Chris Dolan from Marina Electrical Equipment Discusses the Importance of an Efficient Marina Electrical SystemPublished on March 22, 2021
Editor’s Note: Chris Dolan, manager of sales and customer relations for Marina Electrical Equipment presented at the virtual Docks Expo in December. This article is based on that presentation with a few additional questions from Marina Dock Age editor Christi Kleiner.
Can you explain the basics of a marina electrical system and what the top concerns marina owners/operators should consider if they are planning to incorporate a new electrical system into their facility?
There are four basic considerations when it comes to a marina electrical system:
1. Is the system operationally efficient? Making sure the marina is providing the right receptacles, and voltages required for boaters is key. This requires an understanding of what types of boats are in marina.
2. Is the system user friendly? Providing the electrical amenities the boaters want is critical.
3. Is the system safe? Providing a safe electrical system is important on many levels. Boaters want to make sure what they are using is safe. Owners and operators want to provide a safe environment for peace-of-mind, liability, and overall marketing reasons. New ground-fault codes are often required now to move the marina industry into a safer space.
4. With the previous three considerations in mind, is the marina electrical system affordable, and in some cases, profitable? What upgrades are marketable? What components make the facility safer? And ultimately, what can the marina afford?
Why is it so important for a marina to understand its boating population before determining what type of electrical system to install?
It comes down to basic consideration #1. Does the marina provide boaters with the receptacles / connections they need? If boaters cannot plug in, they will go somewhere else, which leads to lost revenue for the marina. Or, they will use a splitter, leading to a less safe connection for the marina.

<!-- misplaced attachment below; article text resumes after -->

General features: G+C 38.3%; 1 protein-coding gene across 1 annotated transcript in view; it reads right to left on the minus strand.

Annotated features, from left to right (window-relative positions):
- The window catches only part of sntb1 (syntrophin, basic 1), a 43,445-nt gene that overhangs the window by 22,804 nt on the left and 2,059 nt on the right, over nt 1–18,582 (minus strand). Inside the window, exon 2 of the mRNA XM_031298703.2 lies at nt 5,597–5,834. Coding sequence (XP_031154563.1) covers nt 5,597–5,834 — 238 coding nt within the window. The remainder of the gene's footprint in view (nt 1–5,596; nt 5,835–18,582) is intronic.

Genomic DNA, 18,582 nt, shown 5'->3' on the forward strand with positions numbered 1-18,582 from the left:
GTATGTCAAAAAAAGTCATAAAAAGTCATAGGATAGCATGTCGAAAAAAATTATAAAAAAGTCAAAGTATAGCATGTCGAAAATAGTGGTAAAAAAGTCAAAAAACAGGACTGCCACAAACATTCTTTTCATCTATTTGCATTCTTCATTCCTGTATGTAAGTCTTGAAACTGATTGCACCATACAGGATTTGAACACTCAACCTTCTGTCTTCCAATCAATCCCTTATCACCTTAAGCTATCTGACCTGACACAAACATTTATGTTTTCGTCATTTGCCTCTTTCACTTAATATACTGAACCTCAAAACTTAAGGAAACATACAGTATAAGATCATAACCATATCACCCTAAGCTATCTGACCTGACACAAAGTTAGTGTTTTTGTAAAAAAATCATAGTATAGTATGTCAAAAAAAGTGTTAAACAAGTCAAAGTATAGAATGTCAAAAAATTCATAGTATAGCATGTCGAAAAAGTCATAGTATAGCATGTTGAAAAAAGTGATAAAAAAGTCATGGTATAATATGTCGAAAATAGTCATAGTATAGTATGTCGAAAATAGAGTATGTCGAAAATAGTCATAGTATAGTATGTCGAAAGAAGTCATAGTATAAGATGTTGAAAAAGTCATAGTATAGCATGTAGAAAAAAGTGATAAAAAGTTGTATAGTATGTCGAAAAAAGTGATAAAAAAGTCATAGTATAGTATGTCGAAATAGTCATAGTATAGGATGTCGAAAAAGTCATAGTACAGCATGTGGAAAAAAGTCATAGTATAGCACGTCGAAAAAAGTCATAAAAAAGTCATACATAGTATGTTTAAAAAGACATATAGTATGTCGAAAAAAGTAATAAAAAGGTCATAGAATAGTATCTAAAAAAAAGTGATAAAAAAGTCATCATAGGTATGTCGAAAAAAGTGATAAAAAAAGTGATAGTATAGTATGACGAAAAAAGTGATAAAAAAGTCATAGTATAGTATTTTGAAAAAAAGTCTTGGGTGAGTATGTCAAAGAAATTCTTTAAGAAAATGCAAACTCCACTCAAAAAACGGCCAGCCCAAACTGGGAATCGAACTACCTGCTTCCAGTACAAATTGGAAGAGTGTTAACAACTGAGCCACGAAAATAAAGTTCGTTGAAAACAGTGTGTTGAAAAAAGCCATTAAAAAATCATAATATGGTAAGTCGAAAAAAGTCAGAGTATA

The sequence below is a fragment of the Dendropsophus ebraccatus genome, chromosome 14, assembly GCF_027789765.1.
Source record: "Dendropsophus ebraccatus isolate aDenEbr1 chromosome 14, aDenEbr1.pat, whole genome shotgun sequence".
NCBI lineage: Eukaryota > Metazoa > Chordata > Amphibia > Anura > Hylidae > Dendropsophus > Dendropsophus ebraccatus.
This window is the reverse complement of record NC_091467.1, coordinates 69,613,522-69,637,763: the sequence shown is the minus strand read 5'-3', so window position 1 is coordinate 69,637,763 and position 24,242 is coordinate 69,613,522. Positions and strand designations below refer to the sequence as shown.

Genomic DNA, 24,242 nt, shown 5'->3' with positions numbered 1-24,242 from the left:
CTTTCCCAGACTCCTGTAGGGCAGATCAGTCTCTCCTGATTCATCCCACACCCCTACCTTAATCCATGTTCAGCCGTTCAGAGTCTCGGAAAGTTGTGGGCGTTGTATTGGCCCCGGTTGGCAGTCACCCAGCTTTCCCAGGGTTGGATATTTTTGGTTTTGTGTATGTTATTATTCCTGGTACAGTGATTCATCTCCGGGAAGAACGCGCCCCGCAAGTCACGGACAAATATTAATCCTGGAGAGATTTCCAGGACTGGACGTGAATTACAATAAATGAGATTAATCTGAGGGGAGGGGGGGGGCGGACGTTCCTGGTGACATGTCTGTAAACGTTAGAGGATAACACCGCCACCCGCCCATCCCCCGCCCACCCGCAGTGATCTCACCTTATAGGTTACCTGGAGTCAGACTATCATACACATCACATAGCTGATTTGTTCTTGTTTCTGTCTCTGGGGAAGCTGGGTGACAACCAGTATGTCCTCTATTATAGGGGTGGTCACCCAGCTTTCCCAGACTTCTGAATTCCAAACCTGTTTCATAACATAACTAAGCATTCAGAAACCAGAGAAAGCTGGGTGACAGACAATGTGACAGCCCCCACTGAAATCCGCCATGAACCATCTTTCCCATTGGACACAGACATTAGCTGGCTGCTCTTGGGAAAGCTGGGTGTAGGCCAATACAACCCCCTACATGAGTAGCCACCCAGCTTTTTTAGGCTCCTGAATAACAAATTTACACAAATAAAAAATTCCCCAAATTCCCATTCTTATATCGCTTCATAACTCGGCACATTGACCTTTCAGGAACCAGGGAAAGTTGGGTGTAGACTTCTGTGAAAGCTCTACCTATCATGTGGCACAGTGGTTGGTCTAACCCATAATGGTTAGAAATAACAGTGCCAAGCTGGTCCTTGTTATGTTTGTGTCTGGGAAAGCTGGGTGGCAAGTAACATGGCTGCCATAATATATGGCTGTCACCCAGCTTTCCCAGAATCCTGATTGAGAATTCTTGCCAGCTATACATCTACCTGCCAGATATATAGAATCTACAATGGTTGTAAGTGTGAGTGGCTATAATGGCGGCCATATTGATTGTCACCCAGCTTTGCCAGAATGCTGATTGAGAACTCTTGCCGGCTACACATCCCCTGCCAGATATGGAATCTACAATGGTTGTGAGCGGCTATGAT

As more marinas retrofit or renovate their facilities to accept larger vessels such as megayachts, how can owners/operators be better prepared to handle this boating population?
Megayacht requirements vary by manufacturer and captain preferences. Providing a variety of receptacles and hardwire connections is beneficial for these vessels.
Why is it important to avoid using adapters and splitters?
Most “Y-Adapter” cord sets are not listed products and do not provide the proper circuit protection for a safe electrical connection. By code, all products, including cord sets, that are used in marinas must be safety lab tested and listed by certified testing facility – UL, ETL, CE, etc. These cord sets often do not contain the proper circuit protection and can lead to overheated connections and potentially fires.
With the increase in new boaters on the water, how can marinas educate this novice group about electrical systems, both on their boats and at their facilities?
A very good question – when you find out, let me know! There are a variety of very good resources out there for electrical systems: NFPA 303, NEC 555, ASCE 50, ABYC (American Boat and Yacht Council), Electrical Safety Foundation (esfi.org), equipment manufacturers, etc.
What kind of maintenance plan should a marina develop and how often should it inspect its electrical systems?
Systems are required by code to be examined (and documented) at least once a year. However, basic visual inspections can occur on daily basis. If something looks off (or smells funny) then take the item in question out of service and have it examined by an electrician.
Ground-fault monitors are widely used. Ground-fault monitors typically measure if the amount of electricity going out is coming back to the source (electricity is one big cycle – it goes out, powers whatever is connected and returns to the source). If what is going out does not come back, the monitor recognizes that and sends out an alert signal. That signal can do multiple things – sound an alarm, send an alert, such as a test message, or turn the system off.
What does the 2020 National Electric Code require for marina electrical systems and what are the testing requirements marinas should follow?
If a facility has more than three receptacles for boats, it must have the ability to test each individual vessel for ground-fault leakage. If a vessel exceeds a 30mA threshold, that vessel is not allowed to plug into the marina electrical system. This is for every boat – full-time, seasonal, transient, etc. and is recommended annually. It should also be documented.